I will focus solely on stimulus from US Federal Reserve as our base given it’s role as a global currency.
In 2008, the Economic Stimulus Act came at a cost of $152 billion, providing tax rebates for low-middle class earners along with business incentives.
In 2009, the American Recovery and Reinvestment Act cost $831 billion in order to save jobs and promote new growth via public spending.
By the end of December 2010, $2.8 trillion worth of stimulus had been pumped into the market — including corporate bailouts.
Quantitative easing (bond buying) by US Fed did not end until 2014! Yes, almost four years later.
Here’s what CNN had to say about all this in December 2010:
First, let’s start with the indexes. You’ll notice since the above article (December 2010), both the S&P and TSX have risen, although the TSX index can be described as more of a stagnated rise. The S&P has clearly outperformed due to the size and makeup of stocks (technology focused). Let us turn our focus to Summer 2011.
What happened in August 2011? Debt crisis fears. The world was once again rescued by central banks. Looking at the S&P index, it was after 2011 when the market took off a second time as debt fears were somewhat alleviated.
Now, lets not get things twisted. Debt crises (especially in Europe, eg. Greece, Spain, Italy) brought austerity, poverty, and a reduction in the standard of living for many people. We cannot discount this fact, nor ignore it when looking at the current economic stimulus and global debt that will need to be repaid barring some global debt jubilee. One can see how at some point, debt fears will rear their ugly heads and shock the “froth” markets. Let us see how this played out over the past decade.
Spoiler alert: By 2010 both S&P and TSX had gained significantly from their bottom but were still shy of pre-recession levels. In 2010 there was talk of overvaluation in certain sectors, but still positivity in the news. This continued until 2011, where the aforementioned Debt Crisis “hiccuped” the market. Fear and uncertainty persisted into 2012, but the market continued pushing forward. It is mainly in 2013 where we start to see more talk and certainty about bubbles. Contrast this to today, where the talk of bubbles has come not even one year post-bear market of Spring 2020.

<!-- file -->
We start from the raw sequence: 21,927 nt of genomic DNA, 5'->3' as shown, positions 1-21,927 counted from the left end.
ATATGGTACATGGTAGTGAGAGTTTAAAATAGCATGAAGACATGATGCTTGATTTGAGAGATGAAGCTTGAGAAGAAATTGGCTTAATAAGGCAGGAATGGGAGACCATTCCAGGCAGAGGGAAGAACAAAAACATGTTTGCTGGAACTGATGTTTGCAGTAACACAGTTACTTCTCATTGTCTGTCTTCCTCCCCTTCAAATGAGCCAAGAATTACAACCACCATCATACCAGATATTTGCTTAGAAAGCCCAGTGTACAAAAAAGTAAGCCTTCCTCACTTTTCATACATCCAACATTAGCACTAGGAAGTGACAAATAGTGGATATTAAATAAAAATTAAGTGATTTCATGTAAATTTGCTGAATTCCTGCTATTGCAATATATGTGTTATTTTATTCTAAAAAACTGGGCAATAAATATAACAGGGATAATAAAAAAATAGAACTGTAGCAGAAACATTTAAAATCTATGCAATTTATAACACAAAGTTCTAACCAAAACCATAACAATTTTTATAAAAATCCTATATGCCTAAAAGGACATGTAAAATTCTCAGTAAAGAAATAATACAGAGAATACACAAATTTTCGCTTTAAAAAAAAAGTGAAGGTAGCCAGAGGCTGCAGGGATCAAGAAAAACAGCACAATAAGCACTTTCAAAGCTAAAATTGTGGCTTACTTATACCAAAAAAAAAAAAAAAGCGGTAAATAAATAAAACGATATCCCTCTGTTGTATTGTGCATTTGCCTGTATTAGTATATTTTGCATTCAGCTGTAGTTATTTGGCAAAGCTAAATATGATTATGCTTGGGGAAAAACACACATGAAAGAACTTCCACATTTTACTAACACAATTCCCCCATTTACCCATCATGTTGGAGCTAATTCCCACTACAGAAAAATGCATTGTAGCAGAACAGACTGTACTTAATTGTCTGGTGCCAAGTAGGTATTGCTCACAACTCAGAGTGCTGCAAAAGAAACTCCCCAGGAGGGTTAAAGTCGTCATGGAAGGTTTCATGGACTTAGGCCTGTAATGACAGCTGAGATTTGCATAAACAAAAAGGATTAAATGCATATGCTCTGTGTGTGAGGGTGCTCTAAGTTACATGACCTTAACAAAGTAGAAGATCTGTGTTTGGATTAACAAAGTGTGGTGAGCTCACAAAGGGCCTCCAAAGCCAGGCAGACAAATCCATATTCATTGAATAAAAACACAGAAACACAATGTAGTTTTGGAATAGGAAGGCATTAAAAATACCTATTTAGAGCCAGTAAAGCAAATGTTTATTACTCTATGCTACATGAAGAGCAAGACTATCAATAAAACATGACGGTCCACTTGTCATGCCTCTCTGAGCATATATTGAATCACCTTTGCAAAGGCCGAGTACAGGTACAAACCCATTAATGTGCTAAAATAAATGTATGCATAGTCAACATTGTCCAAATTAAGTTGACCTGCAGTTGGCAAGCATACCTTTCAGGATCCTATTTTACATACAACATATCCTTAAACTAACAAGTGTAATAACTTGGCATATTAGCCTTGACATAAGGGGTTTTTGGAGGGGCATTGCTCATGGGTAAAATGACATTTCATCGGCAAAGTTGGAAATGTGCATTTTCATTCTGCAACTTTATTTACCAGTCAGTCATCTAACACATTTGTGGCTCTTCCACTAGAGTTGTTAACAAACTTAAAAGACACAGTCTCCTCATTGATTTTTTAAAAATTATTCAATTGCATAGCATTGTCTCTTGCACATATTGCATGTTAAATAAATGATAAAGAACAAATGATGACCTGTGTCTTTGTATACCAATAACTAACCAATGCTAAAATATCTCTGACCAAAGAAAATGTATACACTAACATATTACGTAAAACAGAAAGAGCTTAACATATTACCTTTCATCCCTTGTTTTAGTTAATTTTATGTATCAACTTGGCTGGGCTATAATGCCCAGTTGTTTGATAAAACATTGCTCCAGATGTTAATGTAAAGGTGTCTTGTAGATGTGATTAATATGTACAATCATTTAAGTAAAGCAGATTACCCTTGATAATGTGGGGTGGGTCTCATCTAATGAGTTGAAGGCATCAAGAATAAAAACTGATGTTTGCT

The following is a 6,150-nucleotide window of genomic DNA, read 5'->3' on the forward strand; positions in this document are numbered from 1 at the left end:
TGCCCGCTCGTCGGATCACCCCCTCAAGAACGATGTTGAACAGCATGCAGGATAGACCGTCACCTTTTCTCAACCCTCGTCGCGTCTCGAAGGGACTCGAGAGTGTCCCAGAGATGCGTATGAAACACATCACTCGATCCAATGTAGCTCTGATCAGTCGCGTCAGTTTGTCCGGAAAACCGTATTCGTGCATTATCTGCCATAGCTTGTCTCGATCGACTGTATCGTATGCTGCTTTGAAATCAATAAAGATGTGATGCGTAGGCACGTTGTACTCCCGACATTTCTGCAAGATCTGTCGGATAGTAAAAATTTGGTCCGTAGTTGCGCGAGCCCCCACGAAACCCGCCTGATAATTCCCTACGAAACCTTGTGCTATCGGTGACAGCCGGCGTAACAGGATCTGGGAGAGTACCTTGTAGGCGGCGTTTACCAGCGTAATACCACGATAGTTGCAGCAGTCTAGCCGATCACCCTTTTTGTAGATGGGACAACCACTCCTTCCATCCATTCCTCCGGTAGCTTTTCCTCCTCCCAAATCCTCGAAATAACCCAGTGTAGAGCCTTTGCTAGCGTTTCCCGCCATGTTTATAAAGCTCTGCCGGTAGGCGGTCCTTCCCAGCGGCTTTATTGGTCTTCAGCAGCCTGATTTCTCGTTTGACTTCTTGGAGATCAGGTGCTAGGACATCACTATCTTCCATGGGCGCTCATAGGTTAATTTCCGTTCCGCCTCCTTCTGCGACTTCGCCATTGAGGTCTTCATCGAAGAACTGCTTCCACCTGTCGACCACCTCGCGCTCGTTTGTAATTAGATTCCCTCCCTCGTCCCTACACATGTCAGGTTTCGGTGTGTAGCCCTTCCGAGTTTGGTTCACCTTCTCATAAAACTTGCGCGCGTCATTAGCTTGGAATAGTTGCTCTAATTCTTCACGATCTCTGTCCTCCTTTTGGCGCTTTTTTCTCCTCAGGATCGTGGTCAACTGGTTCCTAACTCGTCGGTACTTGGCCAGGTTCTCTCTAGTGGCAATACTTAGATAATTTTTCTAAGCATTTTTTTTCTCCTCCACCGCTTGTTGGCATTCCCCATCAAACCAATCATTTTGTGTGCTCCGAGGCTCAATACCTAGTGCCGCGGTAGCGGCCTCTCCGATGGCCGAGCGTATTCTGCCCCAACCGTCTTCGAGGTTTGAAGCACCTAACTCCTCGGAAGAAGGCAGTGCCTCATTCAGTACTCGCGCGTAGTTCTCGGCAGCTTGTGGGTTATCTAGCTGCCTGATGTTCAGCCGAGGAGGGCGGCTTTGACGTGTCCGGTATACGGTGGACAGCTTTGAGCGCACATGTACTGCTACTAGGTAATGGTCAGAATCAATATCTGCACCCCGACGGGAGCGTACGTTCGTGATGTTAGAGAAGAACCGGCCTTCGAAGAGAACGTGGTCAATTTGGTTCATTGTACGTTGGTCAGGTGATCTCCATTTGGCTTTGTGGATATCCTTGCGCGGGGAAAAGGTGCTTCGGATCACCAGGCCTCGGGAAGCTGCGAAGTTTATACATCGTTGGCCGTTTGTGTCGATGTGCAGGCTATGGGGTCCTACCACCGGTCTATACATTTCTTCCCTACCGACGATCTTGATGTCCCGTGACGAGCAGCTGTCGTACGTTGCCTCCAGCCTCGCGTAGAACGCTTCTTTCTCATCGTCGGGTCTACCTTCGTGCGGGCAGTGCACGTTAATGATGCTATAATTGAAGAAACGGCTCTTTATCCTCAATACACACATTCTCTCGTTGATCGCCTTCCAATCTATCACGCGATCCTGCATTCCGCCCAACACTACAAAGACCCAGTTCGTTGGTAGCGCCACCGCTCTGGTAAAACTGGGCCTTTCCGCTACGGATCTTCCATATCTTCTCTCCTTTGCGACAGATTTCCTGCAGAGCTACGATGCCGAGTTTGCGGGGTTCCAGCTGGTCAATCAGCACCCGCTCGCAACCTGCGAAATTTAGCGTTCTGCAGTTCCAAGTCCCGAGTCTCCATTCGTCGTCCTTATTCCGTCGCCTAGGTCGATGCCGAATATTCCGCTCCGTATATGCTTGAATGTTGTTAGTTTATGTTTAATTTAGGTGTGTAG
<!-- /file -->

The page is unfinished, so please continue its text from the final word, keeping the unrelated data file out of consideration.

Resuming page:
Let’s go for a stroll…
2010: Bull vs. Bear
2011: The Debt Crisis
2012: Continued Uncertainty
2013: To bubble, or not to bubble?
The calls of “bubbles” and froth in the market really took off in 2013, but these fears were not felt in reality until the commodities crash in 2016, mostly affecting the TSX, and a wider crash in December 2018 (marking the 10 year bull run milestone and bear market cycle calls). Of course, the COVID crash of March 2020 likely was the burst of the bubble, a once in a generation buying opportunity.
The calls of “bubbles” continue into 2021. But it remains to be seen whether the trillions of dollars in stimulus create a new debt crisis. From post-2009, job creation picked up and the economy did rebound on that metric, with poor jobs data thereafter creating dips and buying opportunities in the market. It remains to be seen how pandemic unemployment will play out in 2021. What is certain, however, is that the level of stimulus we’re seeing is going to have a sustained impact on asset prices regardless of short-term drops.
I leave you with two good articles from back then for some food for thought: